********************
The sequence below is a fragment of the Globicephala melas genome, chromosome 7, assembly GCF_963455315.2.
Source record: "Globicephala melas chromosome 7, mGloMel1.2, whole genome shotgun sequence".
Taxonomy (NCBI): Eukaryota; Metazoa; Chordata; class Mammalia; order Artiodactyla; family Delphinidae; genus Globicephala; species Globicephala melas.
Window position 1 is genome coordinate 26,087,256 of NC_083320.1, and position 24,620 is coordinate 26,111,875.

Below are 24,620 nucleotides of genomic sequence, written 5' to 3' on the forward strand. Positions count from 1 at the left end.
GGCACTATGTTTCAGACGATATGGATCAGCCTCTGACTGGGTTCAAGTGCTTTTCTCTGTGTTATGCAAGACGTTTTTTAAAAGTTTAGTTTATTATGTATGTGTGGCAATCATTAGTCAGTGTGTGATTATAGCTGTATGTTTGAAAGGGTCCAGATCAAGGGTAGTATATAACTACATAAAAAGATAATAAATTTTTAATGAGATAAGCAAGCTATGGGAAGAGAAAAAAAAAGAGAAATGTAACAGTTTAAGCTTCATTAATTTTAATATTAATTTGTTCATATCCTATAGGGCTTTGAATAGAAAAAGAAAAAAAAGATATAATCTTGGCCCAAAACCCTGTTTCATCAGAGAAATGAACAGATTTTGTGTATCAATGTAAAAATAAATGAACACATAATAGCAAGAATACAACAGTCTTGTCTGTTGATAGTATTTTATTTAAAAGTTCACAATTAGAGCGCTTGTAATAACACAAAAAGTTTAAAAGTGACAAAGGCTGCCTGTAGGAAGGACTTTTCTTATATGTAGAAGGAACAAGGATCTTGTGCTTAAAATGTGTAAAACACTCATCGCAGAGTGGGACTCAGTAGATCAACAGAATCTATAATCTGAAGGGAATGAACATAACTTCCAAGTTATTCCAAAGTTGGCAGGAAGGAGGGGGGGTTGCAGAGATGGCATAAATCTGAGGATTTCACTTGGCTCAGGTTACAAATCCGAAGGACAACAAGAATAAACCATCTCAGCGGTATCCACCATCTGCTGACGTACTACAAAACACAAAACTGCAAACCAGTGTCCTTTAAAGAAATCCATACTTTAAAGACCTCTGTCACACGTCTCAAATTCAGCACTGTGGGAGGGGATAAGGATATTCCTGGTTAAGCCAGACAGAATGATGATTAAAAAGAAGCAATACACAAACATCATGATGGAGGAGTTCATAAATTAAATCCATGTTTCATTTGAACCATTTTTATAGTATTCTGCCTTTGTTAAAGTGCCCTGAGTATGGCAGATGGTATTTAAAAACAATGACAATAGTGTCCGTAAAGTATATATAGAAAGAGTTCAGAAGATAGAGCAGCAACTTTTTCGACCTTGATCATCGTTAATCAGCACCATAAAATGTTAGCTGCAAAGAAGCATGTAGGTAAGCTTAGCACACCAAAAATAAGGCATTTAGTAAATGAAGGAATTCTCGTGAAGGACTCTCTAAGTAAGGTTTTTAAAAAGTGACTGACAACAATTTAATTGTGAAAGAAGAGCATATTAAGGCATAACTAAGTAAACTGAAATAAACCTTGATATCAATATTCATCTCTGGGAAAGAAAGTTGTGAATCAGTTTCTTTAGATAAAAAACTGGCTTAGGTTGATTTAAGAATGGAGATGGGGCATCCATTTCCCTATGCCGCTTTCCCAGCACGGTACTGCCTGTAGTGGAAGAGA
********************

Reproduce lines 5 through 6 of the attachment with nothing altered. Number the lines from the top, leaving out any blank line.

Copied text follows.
Below are 24,620 nucleotides of genomic sequence, written 5' to 3' on the forward strand. Positions count from 1 at the left end.
GGCACTATGTTTCAGACGATATGGATCAGCCTCTGACTGGGTTCAAGTGCTTTTCTCTGTGTTATGCAAGACGTTTTTTAAAAGTTTAGTTTATTATGTATGTGTGGCAATCATTAGTCAGTGTGTGATTATAGCTGTATGTTTGAAAGGGTCCAGATCAAGGGTAGTATATAACTACATAAAAAGATAATAAATTTTTAATGAGATAAGCAAGCTATGGGAAGAGAAAAAAAAAGAGAAATGTAACAGTTTAAGCTTCATTAATTTTAATATTAATTTGTTCATATCCTATAGGGCTTTGAATAGAAAAAGAAAAAAAAGATATAATCTTGGCCCAAAACCCTGTTTCATCAGAGAAATGAACAGATTTTGTGTATCAATGTAAAAATAAATGAACACATAATAGCAAGAATACAACAGTCTTGTCTGTTGATAGTATTTTATTTAAAAGTTCACAATTAGAGCGCTTGTAATAACACAAAAAGTTTAAAAGTGACAAAGGCTGCCTGTAGGAAGGACTTTTCTTATATGTAGAAGGAACAAGGATCTTGTGCTTAAAATGTGTAAAACACTCATCGCAGAGTGGGACTCAGTAGATCAACAGAATCTATAATCTGAAGGGAATGAACATAACTTCCAAGTTATTCCAAAGTTGGCAGGAAGGAGGGGGGGTTGCAGAGATGGCATAAATCTGAGGATTTCACTTGGCTCAGGTTACAAATCCGAAGGACAACAAGAATAAACCATCTCAGCGGTATCCACCATCTGCTGACGTACTACAAAACACAAAACTGCAAACCAGTGTCCTTTAAAGAAATCCATACTTTAAAGACCTCTGTCACACGTCTCAAATTCAGCACTGTGGGAGGGGATAAGGATATTCCTGGTTAAGCCAGACAGAATGATGATTAAAAAGAAGCAATACACAAACATCATGATGGAGGAGTTCATAAATTAAATCCATGTTTCATTTGAACCATTTTTATAGTATTCTGCCTTTGTTAAAGTGCCCTGAGTATGGCAGATGGTATTTAAAAACAATGACAATAGTGTCCGTAAAGTATATATAGAAAGAGTTCAGAAGATAGAGCAGCAACTTTTTCGACCTTGATCATCGTTAATCAGCACCATAAAATGTTAGCTGCAAAGAAGCATGTAGGTAAGCTTAGCACACCAAAAATAAGGCATTTAGTAAATGAAGGAATTCTCGTGAAGGACTCTCTAAGTAAGGTTTTTAAAAAGTGACTGACAACAATTTAATTGTGAAAGAAGAGCATATTAAGGCATAACTAAGTAAACTGAAATAAACCTTGATATCAATATTCATCTCTGGGAAAGAAAGTTGTGAATCAGTTTCTTTAGATAAAAAACTGGCTTAGGTTGATTTAAGAATGGAGATGGGGCATCCATTTCCCTATGCCGCTTTCCCAGCACGGTACTGCCTGTAGTGGAAGAGA